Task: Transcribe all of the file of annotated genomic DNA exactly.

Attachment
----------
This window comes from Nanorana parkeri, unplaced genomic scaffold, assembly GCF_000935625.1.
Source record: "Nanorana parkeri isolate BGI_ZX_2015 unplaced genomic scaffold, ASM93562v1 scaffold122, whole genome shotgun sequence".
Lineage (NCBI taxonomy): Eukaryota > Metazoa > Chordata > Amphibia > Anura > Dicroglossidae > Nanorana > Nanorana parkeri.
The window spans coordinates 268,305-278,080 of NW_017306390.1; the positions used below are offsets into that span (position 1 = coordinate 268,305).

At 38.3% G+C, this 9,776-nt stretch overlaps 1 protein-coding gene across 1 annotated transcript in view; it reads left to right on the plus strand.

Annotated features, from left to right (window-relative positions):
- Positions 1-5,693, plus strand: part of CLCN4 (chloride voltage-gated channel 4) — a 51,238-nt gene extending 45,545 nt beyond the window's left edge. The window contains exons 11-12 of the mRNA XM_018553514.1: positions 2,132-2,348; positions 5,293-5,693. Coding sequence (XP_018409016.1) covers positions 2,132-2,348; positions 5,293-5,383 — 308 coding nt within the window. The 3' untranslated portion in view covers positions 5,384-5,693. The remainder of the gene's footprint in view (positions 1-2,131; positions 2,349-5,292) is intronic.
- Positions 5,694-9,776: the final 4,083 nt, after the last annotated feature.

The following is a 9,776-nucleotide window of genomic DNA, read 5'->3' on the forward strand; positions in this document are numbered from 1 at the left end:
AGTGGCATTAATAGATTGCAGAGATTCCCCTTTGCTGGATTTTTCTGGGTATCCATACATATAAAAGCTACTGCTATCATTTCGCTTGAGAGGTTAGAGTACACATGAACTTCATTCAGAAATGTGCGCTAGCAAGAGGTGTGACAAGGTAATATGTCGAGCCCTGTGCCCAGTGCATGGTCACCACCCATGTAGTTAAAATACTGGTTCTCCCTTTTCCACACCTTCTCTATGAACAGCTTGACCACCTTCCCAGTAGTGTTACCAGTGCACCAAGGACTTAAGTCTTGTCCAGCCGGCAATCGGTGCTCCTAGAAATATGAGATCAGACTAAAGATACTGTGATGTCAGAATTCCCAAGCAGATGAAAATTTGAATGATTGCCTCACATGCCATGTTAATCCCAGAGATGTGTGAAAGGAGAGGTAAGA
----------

This window comes from Nanorana parkeri, unplaced genomic scaffold, assembly GCF_000935625.1.
Source record: "Nanorana parkeri isolate BGI_ZX_2015 unplaced genomic scaffold, ASM93562v1 scaffold122, whole genome shotgun sequence".
Lineage (NCBI taxonomy): Eukaryota > Metazoa > Chordata > Amphibia > Anura > Dicroglossidae > Nanorana > Nanorana parkeri.
The window spans coordinates 268,305-278,080 of NW_017306390.1; the positions used below are offsets into that span (position 1 = coordinate 268,305).

At 38.3% G+C, this 9,776-nt stretch overlaps 1 protein-coding gene across 1 annotated transcript in view; it reads left to right on the plus strand.

Annotated features, from left to right (window-relative positions):
- Positions 1-5,693, plus strand: part of CLCN4 (chloride voltage-gated channel 4) — a 51,238-nt gene extending 45,545 nt beyond the window's left edge. The window contains exons 11-12 of the mRNA XM_018553514.1: positions 2,132-2,348; positions 5,293-5,693. Coding sequence (XP_018409016.1) covers positions 2,132-2,348; positions 5,293-5,383 — 308 coding nt within the window. The 3' untranslated portion in view covers positions 5,384-5,693. The remainder of the gene's footprint in view (positions 1-2,131; positions 2,349-5,292) is intronic.
- Positions 5,694-9,776: the final 4,083 nt, after the last annotated feature.

The following is a 9,776-nucleotide window of genomic DNA, read 5'->3' on the forward strand; positions in this document are numbered from 1 at the left end:
AGTGGCATTAATAGATTGCAGAGATTCCCCTTTGCTGGATTTTTCTGGGTATCCATACATATAAAAGCTACTGCTATCATTTCGCTTGAGAGGTTAGAGTACACATGAACTTCATTCAGAAATGTGCGCTAGCAAGAGGTGTGACAAGGTAATATGTCGAGCCCTGTGCCCAGTGCATGGTCACCACCCATGTAGTTAAAATACTGGTTCTCCCTTTTCCACACCTTCTCTATGAACAGCTTGACCACCTTCCCAGTAGTGTTACCAGTGCACCAAGGACTTAAGTCTTGTCCAGCCGGCAATCGGTGCTCCTAGAAATATGAGATCAGACTAAAGATACTGTGATGTCAGAATTCCCAAGCAGATGAAAATTTGAATGATTGCCTCACATGCCATGTTAATCCCAGAGATGTGTGAAAGGAGAGGTAAGA